- Lower-limit rating states the lowest temperature that the average man will remain warm in the sleeping bag.
- Extreme rating gives the extreme temperature at which the sleeping bag can be used in an emergency situation.
Ideally, you want to purchase a sleeping bag with an EN or ISO rating because you can be certain that this bag has been tested to a high standard.
A Special Note On Seasons & Temperature ratings
When you are selecting your sleeping bag, please remember that summer and winter temperatures are very different around the world.
Summer in a northern climate is often cold and wet, and nighttime temperatures can remain low even in August.
Above all, you must think about the temperatures in which you are going to be camping and choose a sleeping bag that suits these temperatures!
What Sleeping Bag Insulation Is The Best?
Before we talk about the types of fillings that make up sleeping bag insulation, let’s make sure we understand the vocabulary that is used when talking about these fillings.
Fill power is the main specification you need to know about. This tells you about the quality of down loft being used. Fill power is a measurement of the amount that the down expands and traps air. A higher number indicates down that generates greater warmth for its weight.
The highest fill power ratings are those of around 800 or 900. The higher the rating, the better the thermal efficiency. This means that less down is required to create the same warmth, meaning that the sleeping bag will also be lighter.
The Main Types of Sleeping Bag Filling
There are three main types of sleeping bag filling.
#1 Down insulation
Down is a natural material that is ultra-lightweight and very soft and flexible to sleep in. It maintains its loft no matter how many times it is compressed into a stuff sack.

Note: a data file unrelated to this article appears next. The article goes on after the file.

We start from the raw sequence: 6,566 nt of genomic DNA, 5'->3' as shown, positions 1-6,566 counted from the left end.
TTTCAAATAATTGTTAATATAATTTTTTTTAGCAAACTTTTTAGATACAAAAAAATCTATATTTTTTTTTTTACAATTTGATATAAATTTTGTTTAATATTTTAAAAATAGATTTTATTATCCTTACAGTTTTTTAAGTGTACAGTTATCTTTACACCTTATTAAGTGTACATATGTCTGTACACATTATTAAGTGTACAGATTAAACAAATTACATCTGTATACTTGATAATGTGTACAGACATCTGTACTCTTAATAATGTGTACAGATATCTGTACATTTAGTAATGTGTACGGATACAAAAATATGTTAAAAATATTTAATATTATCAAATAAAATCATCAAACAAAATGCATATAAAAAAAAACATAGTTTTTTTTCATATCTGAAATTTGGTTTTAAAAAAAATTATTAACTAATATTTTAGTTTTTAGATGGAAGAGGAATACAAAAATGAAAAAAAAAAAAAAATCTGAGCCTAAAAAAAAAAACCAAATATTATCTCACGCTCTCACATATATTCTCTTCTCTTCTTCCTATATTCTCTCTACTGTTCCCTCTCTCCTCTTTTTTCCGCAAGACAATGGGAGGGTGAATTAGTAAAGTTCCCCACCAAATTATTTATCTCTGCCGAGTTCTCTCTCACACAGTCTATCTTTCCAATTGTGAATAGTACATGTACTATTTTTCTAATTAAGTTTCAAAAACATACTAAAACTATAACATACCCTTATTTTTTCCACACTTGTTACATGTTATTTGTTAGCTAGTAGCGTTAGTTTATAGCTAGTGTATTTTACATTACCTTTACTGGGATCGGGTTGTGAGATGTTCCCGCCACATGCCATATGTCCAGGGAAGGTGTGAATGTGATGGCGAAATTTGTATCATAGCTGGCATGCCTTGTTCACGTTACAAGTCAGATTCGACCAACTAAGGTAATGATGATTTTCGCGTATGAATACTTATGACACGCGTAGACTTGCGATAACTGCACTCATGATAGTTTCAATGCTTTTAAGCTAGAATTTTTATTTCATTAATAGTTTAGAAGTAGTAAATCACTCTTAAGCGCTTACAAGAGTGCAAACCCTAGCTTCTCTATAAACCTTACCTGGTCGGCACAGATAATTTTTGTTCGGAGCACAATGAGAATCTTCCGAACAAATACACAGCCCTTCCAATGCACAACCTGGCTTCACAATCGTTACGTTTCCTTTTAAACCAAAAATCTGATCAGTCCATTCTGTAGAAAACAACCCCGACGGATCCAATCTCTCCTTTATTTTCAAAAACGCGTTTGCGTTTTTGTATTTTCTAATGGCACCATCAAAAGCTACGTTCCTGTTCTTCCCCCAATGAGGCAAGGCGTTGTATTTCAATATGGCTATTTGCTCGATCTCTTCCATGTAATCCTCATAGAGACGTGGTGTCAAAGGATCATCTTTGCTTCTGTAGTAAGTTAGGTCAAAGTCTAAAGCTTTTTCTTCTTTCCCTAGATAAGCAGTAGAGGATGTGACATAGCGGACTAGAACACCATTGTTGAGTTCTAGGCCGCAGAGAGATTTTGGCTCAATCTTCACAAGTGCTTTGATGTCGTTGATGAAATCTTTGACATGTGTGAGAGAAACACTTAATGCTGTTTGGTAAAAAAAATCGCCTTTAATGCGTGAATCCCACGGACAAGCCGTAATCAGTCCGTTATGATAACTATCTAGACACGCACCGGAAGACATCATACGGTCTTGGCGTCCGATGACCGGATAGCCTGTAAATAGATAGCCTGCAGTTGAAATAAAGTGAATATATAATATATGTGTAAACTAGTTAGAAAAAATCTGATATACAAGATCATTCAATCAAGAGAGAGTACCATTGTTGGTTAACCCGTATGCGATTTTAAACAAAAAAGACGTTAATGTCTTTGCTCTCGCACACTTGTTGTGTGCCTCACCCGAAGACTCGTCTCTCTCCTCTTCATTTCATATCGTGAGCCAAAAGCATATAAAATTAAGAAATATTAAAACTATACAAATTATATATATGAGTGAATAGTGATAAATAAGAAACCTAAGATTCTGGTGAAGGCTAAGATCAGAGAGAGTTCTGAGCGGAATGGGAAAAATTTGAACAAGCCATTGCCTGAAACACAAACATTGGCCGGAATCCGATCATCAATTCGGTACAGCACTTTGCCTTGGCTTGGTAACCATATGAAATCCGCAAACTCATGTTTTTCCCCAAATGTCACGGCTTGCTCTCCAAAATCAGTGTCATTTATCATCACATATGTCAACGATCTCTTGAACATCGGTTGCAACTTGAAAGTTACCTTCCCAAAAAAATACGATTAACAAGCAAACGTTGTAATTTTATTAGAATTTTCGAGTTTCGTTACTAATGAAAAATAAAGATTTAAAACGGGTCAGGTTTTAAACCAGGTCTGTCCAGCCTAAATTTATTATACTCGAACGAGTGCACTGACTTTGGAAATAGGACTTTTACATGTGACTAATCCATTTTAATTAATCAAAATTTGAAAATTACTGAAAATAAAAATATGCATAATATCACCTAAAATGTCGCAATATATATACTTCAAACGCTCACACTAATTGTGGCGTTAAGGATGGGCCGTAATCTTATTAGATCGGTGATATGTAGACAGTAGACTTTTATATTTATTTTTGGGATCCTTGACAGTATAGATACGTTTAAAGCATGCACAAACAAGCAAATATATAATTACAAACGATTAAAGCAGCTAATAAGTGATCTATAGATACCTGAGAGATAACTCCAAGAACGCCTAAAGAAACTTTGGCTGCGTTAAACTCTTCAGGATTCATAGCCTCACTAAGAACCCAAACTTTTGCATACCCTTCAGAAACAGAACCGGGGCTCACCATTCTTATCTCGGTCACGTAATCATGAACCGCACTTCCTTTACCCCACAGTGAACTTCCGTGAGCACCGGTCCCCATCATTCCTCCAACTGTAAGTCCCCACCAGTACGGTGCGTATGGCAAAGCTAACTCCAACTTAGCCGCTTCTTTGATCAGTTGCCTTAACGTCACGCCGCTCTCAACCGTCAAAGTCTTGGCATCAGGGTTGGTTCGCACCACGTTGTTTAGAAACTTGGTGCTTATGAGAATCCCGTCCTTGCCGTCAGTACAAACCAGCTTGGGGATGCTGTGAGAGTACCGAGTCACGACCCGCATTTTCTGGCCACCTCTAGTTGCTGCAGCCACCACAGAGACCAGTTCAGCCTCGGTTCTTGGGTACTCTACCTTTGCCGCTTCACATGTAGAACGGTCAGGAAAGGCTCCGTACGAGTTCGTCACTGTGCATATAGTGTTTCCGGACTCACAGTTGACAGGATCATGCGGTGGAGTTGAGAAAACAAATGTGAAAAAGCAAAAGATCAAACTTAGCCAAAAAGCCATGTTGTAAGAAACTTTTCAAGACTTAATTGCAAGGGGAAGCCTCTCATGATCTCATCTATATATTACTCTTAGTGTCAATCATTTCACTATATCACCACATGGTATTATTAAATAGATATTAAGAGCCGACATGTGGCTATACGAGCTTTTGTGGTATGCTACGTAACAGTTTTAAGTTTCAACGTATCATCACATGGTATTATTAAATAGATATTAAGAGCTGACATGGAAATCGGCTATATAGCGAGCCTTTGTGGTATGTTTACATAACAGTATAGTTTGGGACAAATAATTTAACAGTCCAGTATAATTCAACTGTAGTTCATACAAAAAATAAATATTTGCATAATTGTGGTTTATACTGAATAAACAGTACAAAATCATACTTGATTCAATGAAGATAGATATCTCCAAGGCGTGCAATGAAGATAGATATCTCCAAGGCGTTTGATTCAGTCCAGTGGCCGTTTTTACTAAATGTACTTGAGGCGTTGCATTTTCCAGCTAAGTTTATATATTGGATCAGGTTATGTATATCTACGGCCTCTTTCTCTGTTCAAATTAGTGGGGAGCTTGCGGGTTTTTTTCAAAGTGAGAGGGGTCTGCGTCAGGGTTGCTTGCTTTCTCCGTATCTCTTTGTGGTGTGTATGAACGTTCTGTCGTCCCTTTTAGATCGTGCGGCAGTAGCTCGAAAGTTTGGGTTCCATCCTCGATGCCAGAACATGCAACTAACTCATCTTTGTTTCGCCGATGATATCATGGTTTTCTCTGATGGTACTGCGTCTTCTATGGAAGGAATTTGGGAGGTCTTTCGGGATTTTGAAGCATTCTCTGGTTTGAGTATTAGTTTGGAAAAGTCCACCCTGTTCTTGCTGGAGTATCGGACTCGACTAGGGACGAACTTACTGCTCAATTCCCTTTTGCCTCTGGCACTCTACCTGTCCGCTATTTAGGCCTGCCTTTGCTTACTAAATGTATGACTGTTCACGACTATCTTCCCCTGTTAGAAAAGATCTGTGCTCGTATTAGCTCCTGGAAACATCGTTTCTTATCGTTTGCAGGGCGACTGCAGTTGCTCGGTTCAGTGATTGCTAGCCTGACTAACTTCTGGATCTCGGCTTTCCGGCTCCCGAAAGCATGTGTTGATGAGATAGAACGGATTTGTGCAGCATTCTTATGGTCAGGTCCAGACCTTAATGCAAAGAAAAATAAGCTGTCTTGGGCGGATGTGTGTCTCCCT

However, if down gets wet it can be permanently damaged and its insulating abilities will decrease.
If you choose a down-filled sleeping bag, be sure to buy a waterproof stuff sack to protect it from getting wet at all times!
- Pros – Lightweight and warm. Compressible, long-lasting and durable.
- Cons – Tends to be expensive. Dries slowly when wet.
- Conditions to use in – Ideal for cold and dry weather. Great for backpacking.
#2 Synthetic insulation
Synthetic insulation is usually made from polyester. It is much cheaper than down insulation, and will insulate even if it gets wet. It may lose its loft and become lumpy after being compressed repeatedly, so it isn’t as long-lasting as a well cared for the down product.
- Pros – Affordable. Dries quickly when wet.
- Cons – Offers less warmth for its weight. Insulating ability decreases each time it is compressed.
- Conditions to use in – Ideal for wet conditions.
#3 Down & synthetic blend
A mix of the above two materials offers a mix of their strengths, as well as limiting some of their imperfections.
- Pros – Lighter weight than synthetic alone. Less expensive than just down. More water-resistant than only down.
- Cons – Bulkier and heavier than just down. Less water-resistant and more expensive than synthetic alone.
- Conditions to use in – Campsite camping.
Note: We don’t recommend using sleeping bags filled with wool or cotton. These fillings are not commonly used in good quality, contemporary sleeping bags. In any case, they are heavy, bulky and stay damp once wet, making them poor choices for camping.
How to Choose Sleeping Bag Fabrics?
Shell material: The outer fabric or shell of the sleeping bag is constructed from tough nylon or polyester.
Ripstop: Ripstop is nylon or polyester that has heavier threads woven into it for greater durability. The heavier threads reinforce the shell, making it more resistant to both tearings.
Water repellent finishes: most sleeping bags are treated with a durable water repellent (DWR) finish that protects the inner insulation from getting damp.
Inner fabric: some rectangular bags are unusual in traditional fabrics like cotton or flannel for the inner. These feel soft on the skin but are heavier and slower to dry. Most other sleeping bag types use synthetic materials for the inner that is quick to dry.
Which Sleeping Bag Size & Weight Is The Best?
If you are hiking or backpacking, the weight and bulk of your sleeping bag is a serious consideration.
Check the packed weight and measurements of your sleeping bag to be certain that it is right for your needs and that you will have room for it in your backpack.